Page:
How the other half lives : studies among the tenements of New York

by Jacob A. Riis

Paper Book, 1997

Status

Available

Publication

New York : Penguin Books, 1997.

Description

How the Other Half Lives was a pioneering work of photojournalism by Jacob Riis, documenting the squalid living conditions in New York City slums in the 1880s. It served as a basis for future muckraking journalism by exposing the slums to New York City's upper and middle class. How The Other Half Lives quickly became a landmark in the annals of social reform. Riis documented the filth, disease, exploitation, and overcrowding that characterized the experience of more than one million immigrants. He helped push tenement reform to the front of New York's political agenda, and prompted then-Police Commissioner Theodore Roosevelt to close down the police-run poor houses. Roosevelt later called Riis "the most useful citizen of New York". Riis's idea inspired Jack London to write a similar exposâe on London's East End, called People of the Abyss.… (more)

User reviews

LibraryThing member whitewavedarling
Riis' book is an in depth look into poverty in the U.S. in early twentieth century America, and the photographs and statistics strike a heavy impact. The organization makes it simple to look to a particular type of poverty or demographic, so for research purposes, this is a great resource that adds another level to what we generally know of U.S. history from this time period. At the same time, reading the book straight through is fairly dry, and becomes somewhat repetitive at times. For the full effect, unless you're simply reading for fact and history and not really looking to engage with the material, I'd suggest reading chapter by chapter with breaks.

On a separate note, while this edition is ideal because of the photographs, there are far too many typos to make it an ideal edition text-wise. If careful editing is one of your pet peeves (as it is mine), you might consider reading a different text, and just perusing this one for the documentary photography alone.

Still, if you're interested in the subject, this is a worthwhile resource.
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LibraryThing member OnwardToOurPast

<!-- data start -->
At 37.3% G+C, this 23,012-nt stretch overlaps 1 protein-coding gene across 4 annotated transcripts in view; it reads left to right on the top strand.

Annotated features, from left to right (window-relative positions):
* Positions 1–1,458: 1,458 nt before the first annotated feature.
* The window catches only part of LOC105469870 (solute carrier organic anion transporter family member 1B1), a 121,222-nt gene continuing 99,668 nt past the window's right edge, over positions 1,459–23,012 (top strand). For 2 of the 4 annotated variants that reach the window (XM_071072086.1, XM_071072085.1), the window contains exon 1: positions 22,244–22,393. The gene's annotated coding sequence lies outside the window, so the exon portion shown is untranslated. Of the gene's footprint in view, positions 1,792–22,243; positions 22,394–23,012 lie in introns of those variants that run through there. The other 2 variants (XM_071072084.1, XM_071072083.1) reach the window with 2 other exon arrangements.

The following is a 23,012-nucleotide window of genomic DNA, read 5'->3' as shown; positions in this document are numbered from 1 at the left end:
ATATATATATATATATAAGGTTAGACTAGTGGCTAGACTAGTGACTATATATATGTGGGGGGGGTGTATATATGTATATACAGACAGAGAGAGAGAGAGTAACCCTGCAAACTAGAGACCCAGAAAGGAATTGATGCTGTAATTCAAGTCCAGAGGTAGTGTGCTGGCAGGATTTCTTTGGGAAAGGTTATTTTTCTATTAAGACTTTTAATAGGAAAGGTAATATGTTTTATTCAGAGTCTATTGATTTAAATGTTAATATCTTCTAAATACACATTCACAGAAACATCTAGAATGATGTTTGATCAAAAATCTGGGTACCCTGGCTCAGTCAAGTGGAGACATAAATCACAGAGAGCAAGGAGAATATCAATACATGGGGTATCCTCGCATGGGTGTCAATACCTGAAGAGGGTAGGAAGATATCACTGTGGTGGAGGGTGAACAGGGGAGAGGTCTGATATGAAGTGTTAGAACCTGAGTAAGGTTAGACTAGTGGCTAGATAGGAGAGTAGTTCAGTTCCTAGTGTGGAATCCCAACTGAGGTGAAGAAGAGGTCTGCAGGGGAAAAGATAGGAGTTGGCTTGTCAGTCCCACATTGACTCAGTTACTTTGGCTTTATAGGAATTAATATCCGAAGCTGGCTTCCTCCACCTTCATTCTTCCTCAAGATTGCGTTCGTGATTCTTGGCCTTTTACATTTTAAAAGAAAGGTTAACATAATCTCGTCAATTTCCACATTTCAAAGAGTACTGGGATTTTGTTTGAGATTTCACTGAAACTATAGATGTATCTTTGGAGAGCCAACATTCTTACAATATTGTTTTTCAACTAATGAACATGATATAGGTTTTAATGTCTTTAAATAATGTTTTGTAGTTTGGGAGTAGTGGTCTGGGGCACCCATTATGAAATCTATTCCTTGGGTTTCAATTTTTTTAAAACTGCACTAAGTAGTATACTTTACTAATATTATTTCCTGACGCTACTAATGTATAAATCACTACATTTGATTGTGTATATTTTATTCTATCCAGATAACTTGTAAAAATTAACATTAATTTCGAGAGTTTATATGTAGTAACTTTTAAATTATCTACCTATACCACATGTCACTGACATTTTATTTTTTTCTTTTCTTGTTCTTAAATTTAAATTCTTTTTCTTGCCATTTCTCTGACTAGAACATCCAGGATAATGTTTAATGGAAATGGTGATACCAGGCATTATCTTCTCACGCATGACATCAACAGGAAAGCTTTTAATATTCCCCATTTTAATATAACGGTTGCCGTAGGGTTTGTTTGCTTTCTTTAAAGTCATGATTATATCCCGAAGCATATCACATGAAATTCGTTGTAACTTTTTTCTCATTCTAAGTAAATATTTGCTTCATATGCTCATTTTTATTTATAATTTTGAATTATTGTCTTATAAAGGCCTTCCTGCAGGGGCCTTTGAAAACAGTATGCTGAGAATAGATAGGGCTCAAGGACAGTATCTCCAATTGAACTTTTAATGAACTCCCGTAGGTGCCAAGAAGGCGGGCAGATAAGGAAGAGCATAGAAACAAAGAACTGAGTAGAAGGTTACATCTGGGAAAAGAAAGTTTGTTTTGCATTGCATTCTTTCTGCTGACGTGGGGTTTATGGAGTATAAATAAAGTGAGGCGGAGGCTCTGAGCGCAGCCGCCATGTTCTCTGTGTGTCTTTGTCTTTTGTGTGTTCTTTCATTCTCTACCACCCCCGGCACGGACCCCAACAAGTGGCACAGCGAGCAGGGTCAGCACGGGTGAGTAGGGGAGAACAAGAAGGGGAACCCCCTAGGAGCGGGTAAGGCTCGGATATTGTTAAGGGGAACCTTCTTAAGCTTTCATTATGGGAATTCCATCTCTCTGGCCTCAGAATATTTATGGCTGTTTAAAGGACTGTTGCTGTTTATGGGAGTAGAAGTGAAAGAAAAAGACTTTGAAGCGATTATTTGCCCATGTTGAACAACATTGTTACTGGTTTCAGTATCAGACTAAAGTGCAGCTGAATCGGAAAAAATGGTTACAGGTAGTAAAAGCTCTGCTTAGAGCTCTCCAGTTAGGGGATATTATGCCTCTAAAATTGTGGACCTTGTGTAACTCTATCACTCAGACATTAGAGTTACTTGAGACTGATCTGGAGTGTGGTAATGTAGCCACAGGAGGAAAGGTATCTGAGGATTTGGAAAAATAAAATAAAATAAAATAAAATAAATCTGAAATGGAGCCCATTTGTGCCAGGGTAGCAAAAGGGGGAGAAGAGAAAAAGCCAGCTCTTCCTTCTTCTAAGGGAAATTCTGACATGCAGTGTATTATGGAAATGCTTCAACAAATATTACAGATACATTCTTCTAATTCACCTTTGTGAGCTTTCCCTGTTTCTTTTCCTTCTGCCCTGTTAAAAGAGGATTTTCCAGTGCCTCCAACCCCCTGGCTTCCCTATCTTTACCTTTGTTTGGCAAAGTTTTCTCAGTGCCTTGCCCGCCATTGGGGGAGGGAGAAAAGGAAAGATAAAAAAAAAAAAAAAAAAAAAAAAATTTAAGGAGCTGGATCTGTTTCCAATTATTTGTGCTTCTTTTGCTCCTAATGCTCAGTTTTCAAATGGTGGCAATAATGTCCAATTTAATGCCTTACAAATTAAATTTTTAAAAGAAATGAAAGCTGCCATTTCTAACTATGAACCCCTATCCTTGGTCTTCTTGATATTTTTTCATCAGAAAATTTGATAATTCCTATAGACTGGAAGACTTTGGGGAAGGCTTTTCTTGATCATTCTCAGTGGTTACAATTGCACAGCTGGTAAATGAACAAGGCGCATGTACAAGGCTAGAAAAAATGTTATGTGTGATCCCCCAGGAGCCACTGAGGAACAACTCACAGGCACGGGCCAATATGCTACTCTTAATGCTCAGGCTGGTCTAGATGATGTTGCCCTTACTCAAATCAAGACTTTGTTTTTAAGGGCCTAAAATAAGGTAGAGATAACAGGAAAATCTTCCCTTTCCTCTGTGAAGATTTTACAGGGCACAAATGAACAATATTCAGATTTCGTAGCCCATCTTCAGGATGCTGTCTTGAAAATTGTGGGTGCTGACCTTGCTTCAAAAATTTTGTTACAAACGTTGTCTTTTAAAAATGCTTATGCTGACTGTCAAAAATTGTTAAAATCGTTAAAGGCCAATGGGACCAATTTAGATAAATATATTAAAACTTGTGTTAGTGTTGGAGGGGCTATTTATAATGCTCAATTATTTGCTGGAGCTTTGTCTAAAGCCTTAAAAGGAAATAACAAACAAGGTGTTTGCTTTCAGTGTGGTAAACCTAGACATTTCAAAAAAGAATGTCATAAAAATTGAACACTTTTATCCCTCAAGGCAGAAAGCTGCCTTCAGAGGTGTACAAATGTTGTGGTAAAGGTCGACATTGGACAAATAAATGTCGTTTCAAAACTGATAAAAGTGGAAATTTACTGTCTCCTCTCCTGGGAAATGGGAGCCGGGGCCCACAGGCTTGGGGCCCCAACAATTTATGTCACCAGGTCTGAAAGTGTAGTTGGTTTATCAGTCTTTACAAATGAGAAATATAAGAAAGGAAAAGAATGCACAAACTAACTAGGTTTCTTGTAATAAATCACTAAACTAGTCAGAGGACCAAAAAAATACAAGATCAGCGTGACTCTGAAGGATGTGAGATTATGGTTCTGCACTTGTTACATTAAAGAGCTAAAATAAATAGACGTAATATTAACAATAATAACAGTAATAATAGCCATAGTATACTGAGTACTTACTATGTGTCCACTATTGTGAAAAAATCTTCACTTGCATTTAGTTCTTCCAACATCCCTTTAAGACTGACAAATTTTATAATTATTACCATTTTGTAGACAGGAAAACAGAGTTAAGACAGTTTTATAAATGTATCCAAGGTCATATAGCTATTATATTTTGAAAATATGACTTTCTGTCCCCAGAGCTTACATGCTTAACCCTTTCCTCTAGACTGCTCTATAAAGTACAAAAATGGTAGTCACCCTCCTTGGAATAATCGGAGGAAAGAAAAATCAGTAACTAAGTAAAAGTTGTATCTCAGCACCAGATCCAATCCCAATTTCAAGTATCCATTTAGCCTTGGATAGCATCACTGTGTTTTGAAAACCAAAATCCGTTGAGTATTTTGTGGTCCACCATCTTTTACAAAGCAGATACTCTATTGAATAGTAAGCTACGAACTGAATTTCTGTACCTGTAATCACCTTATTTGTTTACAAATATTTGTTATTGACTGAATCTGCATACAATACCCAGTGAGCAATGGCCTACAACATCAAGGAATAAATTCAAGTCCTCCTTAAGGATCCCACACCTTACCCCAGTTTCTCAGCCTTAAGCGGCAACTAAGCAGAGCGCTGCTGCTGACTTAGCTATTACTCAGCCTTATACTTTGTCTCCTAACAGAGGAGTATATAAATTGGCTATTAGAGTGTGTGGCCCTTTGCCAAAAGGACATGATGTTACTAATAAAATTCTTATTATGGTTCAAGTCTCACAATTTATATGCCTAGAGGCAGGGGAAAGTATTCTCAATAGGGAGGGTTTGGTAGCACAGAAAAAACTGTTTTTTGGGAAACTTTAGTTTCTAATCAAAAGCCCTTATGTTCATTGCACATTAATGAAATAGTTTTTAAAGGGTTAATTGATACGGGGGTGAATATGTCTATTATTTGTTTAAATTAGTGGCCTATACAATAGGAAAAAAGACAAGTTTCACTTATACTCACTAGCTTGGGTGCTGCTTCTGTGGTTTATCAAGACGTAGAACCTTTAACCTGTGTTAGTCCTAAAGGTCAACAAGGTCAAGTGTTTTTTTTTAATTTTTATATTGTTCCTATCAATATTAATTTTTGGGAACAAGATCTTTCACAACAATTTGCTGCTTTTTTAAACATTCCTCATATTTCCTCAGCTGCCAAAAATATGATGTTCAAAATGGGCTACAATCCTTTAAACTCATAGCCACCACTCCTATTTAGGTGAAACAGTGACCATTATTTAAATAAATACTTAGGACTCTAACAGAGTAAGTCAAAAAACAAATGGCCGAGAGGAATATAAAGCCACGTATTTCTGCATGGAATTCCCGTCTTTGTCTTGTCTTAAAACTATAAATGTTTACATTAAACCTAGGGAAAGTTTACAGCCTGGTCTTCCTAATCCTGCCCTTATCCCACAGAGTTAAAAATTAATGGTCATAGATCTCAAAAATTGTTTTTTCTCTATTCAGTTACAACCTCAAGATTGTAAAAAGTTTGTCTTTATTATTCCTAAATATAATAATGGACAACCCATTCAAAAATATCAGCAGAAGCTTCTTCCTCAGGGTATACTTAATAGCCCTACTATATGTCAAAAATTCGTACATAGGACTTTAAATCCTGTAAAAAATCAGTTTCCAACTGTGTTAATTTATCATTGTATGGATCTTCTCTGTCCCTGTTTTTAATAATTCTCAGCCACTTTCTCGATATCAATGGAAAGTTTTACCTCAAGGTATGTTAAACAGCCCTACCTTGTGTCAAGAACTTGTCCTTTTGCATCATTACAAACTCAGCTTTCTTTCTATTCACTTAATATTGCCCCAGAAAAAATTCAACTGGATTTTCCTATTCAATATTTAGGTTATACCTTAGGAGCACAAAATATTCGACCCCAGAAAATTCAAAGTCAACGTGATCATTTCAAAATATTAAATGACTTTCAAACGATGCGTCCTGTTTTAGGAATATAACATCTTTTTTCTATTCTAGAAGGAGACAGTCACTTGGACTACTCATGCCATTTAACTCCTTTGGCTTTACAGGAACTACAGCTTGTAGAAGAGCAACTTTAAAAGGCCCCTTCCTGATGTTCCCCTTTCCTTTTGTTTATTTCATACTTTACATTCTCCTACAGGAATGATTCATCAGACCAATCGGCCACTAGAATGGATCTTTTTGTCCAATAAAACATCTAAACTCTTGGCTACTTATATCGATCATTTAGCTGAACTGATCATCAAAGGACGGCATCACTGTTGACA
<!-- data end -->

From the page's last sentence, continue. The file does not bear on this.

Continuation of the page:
Exceptional early look at immigrants and their condition.
LibraryThing member encephalical
The most racist book I've read. Entirely condescending and patronizing. The raw data is interesting, the description of the living conditions mind blowing, but the criticisms leveled at other cultures are painful to read. It made me think of an old National Lampoon guide to ethnicities from the 1970s or 80s, except that it was serious.

Sante, in the introduction, claims that Riis is not so bad as other writers of the time and that may be, but it was jarring, nonetheless.
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LibraryThing member JVioland
All Liberals and those who profess to be humanitarians need to read this book. Riis, a reporter for a New York newspaper, investigated the tenements and the society that calls them home. This book is the result. It shows unquestionably that government involvement is not benign, that when taking on the problem of inadequate housing by building newer facilities, only multiplies the problem by attracting the same clientele as had existed. In other words, tenements don't cause poverty, tenements are occupied by those who, for various reasons, refuse to improve their condition. The Germans were able to raise themselves out of the tenements, so too the Jews and Italians. Their culture demands improvement of one's social status. There are others who exist by living off the government's largess. Interestingly, when the tenements were torn down and the government was not involved, the crime rate decreased dramatically. Tell your emasculated, professional humanitarian friends that they should read this book!… (more)

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